Make it clear what you are selling. Use inviting colors. Have different levels of decor. Keep signs simple and to the point. A lot of you guys wanted details on exactly how I set up. I don’t mind sharing but I also want you guys to know that it doesn't even matter because there is no right or wrong way to set up for a market so just have fun and make people feel welcome in your 10 x 10! My preferred set up is just one table with my display case, cash box, and bags/boxes. I like a more simple table so that my macs can shine. It's okay to draw inspiration from someone but I definitely feel like people are attracted to authenticity. For example, I’m a nerd so I like putting our little plushies and pops of my favorite anime characters. This draws in people who like the same things as I do, and it helps start conversations.
Talk to your customers! Get to know them, they are the most important thing about a small business! I absolutely love my customers, when I make conversations with them I genuinely care about what they have to say. I also like to remember my customers favorite flavors and let them know if I have a new flavor I think they will like.
Here are some examples of my set up throughout the years :)
Also, I have the best customers in the world! If you draw me something or make me something not only will I cherish it but I'll put it out on my table :) Here are some things I've been gifted by some amazing people.
4. Vendor etiquette!
ALWAYS offer help to other vendors. If you see someone setting up a tent alone, offer to help. If someone is struggling to set up, ALWAYS offer to help. AND please! Unload all your stuff and then move your car before you start setting up. This allows other vendors to be able to pull in to their spots and do the same. Don't be an inconsiderate jabroni.
5. Make sure you have the required permits & licenses.
These will vary by location so I can't tell you exactly what you need to have. I operate under the Texas cottage food law, but even with that different counties have more specific rules about what they consider to be okay. If you are unsure about what you need to have or what you can and can not sell its always best to contact the health inspector that visits your market.
6. How many macs should you bring?
This is probably the question I get asked the most. I hate to say it but there’s no magic number. Like I said earlier markets aren’t always consistent, so sometimes you sell out and sometimes you don't. The amount I bring to a market depends on a few things. Firstly is the market big or small? How much foot traffic is there? What's the weather going to be like? And do I have any custom orders this week? I used to be really hard on myself and try to set somewhat of a quota of how much I should bake, but that got hard and stressful for me so I stopped that. To help me determine how many macs to make, I keep track of my inventory and bake more of my bestsellers. For example, circus animal sells more than coconut lavender so I’ll make more circus animal. If it's a holiday or if there's an event going on near one of my markets I make extra macs since more people will be expected to be walking around.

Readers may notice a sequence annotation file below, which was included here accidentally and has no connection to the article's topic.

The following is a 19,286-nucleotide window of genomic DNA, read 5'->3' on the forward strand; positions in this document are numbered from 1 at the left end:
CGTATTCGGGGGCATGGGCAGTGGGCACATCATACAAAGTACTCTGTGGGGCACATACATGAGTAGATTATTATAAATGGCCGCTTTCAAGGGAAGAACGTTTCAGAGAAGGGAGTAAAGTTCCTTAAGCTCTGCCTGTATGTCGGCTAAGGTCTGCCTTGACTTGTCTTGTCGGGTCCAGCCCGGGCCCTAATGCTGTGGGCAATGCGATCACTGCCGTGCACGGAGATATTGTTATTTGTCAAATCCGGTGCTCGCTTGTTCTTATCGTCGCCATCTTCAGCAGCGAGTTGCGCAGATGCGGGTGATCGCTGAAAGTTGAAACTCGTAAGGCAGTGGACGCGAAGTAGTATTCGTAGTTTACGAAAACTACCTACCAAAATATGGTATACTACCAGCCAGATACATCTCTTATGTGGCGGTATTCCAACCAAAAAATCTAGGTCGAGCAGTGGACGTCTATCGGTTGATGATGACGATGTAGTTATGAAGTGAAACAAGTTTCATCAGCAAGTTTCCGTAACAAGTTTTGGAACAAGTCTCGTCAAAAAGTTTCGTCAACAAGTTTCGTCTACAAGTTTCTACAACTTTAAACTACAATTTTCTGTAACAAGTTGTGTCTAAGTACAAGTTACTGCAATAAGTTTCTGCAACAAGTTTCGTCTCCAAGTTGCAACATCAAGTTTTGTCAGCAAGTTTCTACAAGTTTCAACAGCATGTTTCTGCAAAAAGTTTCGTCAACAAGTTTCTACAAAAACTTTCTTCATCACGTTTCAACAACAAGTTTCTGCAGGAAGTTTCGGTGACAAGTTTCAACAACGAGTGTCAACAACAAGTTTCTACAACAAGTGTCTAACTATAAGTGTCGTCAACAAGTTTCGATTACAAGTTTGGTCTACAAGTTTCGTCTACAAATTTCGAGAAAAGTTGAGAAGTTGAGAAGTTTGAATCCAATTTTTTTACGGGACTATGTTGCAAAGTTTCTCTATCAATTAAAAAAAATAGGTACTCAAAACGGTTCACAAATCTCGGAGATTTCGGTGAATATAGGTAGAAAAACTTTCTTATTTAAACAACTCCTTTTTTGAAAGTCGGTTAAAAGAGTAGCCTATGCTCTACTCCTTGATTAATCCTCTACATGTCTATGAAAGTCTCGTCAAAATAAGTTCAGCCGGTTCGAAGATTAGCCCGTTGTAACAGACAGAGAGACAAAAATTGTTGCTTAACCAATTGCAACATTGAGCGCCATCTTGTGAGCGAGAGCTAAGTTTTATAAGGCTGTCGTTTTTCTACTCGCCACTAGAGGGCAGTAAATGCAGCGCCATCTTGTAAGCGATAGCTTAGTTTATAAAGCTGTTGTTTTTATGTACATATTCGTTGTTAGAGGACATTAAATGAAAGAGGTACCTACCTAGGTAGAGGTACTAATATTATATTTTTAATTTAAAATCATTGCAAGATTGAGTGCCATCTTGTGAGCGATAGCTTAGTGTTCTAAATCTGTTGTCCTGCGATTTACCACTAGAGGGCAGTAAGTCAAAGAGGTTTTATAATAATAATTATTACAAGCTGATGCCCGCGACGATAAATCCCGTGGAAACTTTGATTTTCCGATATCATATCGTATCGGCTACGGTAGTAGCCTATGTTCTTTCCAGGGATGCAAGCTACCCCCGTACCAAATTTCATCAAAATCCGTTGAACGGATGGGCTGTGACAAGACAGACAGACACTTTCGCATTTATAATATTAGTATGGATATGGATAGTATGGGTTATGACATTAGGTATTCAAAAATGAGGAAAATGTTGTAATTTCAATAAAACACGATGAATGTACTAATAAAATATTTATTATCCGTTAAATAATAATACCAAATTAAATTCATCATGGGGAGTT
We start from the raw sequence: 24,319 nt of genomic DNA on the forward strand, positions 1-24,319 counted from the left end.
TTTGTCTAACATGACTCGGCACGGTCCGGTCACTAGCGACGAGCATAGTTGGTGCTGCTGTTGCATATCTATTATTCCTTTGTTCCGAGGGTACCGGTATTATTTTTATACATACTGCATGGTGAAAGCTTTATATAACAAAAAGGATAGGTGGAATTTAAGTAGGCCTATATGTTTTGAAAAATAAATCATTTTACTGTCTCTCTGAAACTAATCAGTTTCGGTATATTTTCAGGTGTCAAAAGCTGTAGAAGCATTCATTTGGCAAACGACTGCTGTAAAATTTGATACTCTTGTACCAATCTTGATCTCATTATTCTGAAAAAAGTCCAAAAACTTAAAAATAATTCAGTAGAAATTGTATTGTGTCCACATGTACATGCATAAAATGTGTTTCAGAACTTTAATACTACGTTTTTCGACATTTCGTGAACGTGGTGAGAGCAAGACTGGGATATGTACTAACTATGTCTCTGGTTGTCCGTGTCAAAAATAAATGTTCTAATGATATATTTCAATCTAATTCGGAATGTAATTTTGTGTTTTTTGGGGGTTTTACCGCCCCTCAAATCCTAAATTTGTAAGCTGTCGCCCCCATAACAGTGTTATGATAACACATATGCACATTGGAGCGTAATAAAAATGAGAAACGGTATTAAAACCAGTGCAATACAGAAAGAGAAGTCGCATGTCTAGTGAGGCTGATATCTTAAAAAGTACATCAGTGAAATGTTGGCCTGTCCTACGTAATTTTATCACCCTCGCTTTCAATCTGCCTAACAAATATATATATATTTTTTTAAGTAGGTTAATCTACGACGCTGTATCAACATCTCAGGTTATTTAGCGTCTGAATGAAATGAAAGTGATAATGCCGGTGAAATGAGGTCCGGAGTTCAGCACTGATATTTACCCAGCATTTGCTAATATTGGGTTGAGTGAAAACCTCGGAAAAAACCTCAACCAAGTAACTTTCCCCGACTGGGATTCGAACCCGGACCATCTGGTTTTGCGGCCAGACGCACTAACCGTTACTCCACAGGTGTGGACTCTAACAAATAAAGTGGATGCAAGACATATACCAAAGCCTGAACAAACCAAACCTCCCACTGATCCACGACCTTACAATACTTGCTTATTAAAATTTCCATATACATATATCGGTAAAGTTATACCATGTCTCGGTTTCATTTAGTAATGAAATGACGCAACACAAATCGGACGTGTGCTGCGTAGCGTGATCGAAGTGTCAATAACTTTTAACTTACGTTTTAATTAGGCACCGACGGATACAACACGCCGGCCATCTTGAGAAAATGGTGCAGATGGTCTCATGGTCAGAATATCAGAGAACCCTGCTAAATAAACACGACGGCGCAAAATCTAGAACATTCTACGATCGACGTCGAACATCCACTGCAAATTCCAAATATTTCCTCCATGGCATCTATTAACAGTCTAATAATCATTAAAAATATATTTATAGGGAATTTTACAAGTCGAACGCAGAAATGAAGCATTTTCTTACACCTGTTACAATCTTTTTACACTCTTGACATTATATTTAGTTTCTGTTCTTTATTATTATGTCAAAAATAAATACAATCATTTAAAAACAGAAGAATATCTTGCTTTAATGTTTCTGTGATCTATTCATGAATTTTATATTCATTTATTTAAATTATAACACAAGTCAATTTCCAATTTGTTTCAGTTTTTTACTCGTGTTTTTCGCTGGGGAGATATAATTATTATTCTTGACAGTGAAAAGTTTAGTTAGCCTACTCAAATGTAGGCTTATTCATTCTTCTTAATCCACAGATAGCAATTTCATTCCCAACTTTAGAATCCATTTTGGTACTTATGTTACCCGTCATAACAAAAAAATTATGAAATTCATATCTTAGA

To figure out a rough estimate of how many macs you should make, I suggest making a TON of macs, I’m talking bake your butt off amount. Do this for a few weeks and keep track of how many you sell and what flavors sold the most, and then you’ll have an idea of how many macs you should bake each week. Also, The amount of macs I make now is WAY more than when I first started, by like 100’s. It took me 3 years to get to this point so don't freak out if you’re not selling out every week, it takes time!
It's rare that I have left overs, but if I do I either give them to family and friends:)
7. Cash or card.
Some of you wanted to know if I prefer cash or card. Cash is usually better because POS systems charge a small fee per swipe and a processing fee. But not all people carry cash so it's just more convenient to have a card reader. Plu, you could also miss out on a lot of sales if you only accept cash.
To determine my pricing, I cost out all my recipes. You should know how much it costs you to make a batch of macs, and the cost of an individual mac. When doing this be sure to include things like packaging, utilities, and labor. It may also help to check out what people in your area charge. You don't have to do this, but i like giving customers a “deal” like if you buy half a dozen you get a dollar off.
9. Make friends.
Make friends with vendors! I love using products from other vendors and supporting other small businesses. I try to use as many local products as I can in my macs. These types of connections help both you and the other vendor make more sales. For example I use local honey in my honey macs, so when someone buys one I make sure to tell them where they can buy some. And in return when someone buys honey, my friend Gina tells them they can buy macs using honey at my booth.
10. Have fun.
The best tip I can give you is to simply have fun! Bake the flavors you want to bake and decorate your booth how you see fit! Don't let a slow day break your spirits, always stay positive and keep baking!
Thank you so much for being here! Please let me know if you have any questions or if you need more clarification on something.
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Peace, love & macs